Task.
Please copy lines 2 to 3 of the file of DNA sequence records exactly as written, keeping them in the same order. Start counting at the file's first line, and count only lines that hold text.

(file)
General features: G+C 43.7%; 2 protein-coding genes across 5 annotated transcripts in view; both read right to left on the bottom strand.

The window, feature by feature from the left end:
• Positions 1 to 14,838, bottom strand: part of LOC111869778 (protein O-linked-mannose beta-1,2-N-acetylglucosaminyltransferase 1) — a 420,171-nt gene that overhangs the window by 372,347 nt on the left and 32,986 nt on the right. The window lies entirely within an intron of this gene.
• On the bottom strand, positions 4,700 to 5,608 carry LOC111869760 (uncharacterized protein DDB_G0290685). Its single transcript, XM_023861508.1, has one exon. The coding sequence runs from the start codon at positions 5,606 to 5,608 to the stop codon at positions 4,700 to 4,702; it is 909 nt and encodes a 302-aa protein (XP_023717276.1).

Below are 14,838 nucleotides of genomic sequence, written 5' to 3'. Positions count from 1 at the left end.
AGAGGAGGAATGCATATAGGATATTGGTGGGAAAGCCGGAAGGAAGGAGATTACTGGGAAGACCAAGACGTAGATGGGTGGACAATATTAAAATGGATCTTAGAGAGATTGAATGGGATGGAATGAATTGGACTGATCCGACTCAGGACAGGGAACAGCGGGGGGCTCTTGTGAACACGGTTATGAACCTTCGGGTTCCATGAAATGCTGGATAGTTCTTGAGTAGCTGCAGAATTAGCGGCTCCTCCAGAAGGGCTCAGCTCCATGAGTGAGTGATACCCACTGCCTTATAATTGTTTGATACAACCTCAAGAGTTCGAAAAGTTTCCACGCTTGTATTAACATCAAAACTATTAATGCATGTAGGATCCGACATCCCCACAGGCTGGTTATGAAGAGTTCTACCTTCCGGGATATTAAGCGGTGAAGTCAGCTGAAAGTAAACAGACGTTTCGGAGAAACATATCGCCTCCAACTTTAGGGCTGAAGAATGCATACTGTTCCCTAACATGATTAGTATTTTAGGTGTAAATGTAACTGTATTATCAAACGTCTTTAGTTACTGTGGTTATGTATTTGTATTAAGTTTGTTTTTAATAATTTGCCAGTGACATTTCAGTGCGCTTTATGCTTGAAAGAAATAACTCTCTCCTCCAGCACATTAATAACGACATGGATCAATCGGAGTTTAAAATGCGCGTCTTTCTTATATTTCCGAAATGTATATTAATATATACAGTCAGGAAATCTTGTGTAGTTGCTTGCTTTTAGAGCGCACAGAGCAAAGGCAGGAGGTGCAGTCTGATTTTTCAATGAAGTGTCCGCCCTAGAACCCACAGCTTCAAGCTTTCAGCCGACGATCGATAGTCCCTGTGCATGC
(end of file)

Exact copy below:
The window, feature by feature from the left end:
• Positions 1 to 14,838, bottom strand: part of LOC111869778 (protein O-linked-mannose beta-1,2-N-acetylglucosaminyltransferase 1) — a 420,171-nt gene that overhangs the window by 372,347 nt on the left and 32,986 nt on the right. The window lies entirely within an intron of this gene.